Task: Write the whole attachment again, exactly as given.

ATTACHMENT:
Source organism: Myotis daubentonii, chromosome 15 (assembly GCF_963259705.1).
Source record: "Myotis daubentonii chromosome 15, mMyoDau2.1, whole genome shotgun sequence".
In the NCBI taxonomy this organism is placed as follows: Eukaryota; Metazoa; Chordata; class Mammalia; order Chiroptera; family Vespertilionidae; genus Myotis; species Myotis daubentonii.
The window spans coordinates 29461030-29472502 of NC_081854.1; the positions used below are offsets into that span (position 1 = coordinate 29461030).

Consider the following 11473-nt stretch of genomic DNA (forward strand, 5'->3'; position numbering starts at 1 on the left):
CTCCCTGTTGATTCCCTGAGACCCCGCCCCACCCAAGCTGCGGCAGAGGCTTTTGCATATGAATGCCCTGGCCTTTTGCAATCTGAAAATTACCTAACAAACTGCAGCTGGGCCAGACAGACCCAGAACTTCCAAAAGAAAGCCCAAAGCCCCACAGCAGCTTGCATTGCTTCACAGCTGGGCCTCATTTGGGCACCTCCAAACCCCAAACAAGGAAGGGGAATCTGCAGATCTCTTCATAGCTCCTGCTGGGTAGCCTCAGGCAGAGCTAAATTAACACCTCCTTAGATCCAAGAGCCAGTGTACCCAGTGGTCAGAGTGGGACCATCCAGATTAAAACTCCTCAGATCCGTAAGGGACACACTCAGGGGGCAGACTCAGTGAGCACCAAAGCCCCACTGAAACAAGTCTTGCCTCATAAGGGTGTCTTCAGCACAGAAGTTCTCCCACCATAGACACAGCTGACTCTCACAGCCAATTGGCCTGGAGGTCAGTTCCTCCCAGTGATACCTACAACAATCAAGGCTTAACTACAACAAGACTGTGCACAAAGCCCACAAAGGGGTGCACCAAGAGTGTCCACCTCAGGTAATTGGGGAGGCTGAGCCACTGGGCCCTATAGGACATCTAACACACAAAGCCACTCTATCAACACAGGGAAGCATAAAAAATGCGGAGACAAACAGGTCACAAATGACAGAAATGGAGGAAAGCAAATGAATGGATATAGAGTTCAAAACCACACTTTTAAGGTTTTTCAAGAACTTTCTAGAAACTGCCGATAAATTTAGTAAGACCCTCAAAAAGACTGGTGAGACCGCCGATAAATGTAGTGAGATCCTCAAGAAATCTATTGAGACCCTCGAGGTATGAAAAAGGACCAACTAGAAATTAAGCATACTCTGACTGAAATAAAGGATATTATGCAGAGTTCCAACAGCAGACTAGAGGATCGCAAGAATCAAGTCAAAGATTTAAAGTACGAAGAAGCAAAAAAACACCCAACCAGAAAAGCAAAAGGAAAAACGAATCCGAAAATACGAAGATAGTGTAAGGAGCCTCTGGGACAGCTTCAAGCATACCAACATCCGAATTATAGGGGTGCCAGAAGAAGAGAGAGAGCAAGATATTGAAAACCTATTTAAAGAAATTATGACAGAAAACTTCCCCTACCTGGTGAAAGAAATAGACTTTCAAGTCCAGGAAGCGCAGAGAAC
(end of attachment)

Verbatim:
Source organism: Myotis daubentonii, chromosome 15 (assembly GCF_963259705.1).
Source record: "Myotis daubentonii chromosome 15, mMyoDau2.1, whole genome shotgun sequence".
In the NCBI taxonomy this organism is placed as follows: Eukaryota; Metazoa; Chordata; class Mammalia; order Chiroptera; family Vespertilionidae; genus Myotis; species Myotis daubentonii.
The window spans coordinates 29461030-29472502 of NC_081854.1; the positions used below are offsets into that span (position 1 = coordinate 29461030).

Consider the following 11473-nt stretch of genomic DNA (forward strand, 5'->3'; position numbering starts at 1 on the left):
CTCCCTGTTGATTCCCTGAGACCCCGCCCCACCCAAGCTGCGGCAGAGGCTTTTGCATATGAATGCCCTGGCCTTTTGCAATCTGAAAATTACCTAACAAACTGCAGCTGGGCCAGACAGACCCAGAACTTCCAAAAGAAAGCCCAAAGCCCCACAGCAGCTTGCATTGCTTCACAGCTGGGCCTCATTTGGGCACCTCCAAACCCCAAACAAGGAAGGGGAATCTGCAGATCTCTTCATAGCTCCTGCTGGGTAGCCTCAGGCAGAGCTAAATTAACACCTCCTTAGATCCAAGAGCCAGTGTACCCAGTGGTCAGAGTGGGACCATCCAGATTAAAACTCCTCAGATCCGTAAGGGACACACTCAGGGGGCAGACTCAGTGAGCACCAAAGCCCCACTGAAACAAGTCTTGCCTCATAAGGGTGTCTTCAGCACAGAAGTTCTCCCACCATAGACACAGCTGACTCTCACAGCCAATTGGCCTGGAGGTCAGTTCCTCCCAGTGATACCTACAACAATCAAGGCTTAACTACAACAAGACTGTGCACAAAGCCCACAAAGGGGTGCACCAAGAGTGTCCACCTCAGGTAATTGGGGAGGCTGAGCCACTGGGCCCTATAGGACATCTAACACACAAAGCCACTCTATCAACACAGGGAAGCATAAAAAATGCGGAGACAAACAGGTCACAAATGACAGAAATGGAGGAAAGCAAATGAATGGATATAGAGTTCAAAACCACACTTTTAAGGTTTTTCAAGAACTTTCTAGAAACTGCCGATAAATTTAGTAAGACCCTCAAAAAGACTGGTGAGACCGCCGATAAATGTAGTGAGATCCTCAAGAAATCTATTGAGACCCTCGAGGTATGAAAAAGGACCAACTAGAAATTAAGCATACTCTGACTGAAATAAAGGATATTATGCAGAGTTCCAACAGCAGACTAGAGGATCGCAAGAATCAAGTCAAAGATTTAAAGTACGAAGAAGCAAAAAAACACCCAACCAGAAAAGCAAAAGGAAAAACGAATCCGAAAATACGAAGATAGTGTAAGGAGCCTCTGGGACAGCTTCAAGCATACCAACATCCGAATTATAGGGGTGCCAGAAGAAGAGAGAGAGCAAGATATTGAAAACCTATTTAAAGAAATTATGACAGAAAACTTCCCCTACCTGGTGAAAGAAATAGACTTTCAAGTCCAGGAAGCGCAGAGAAC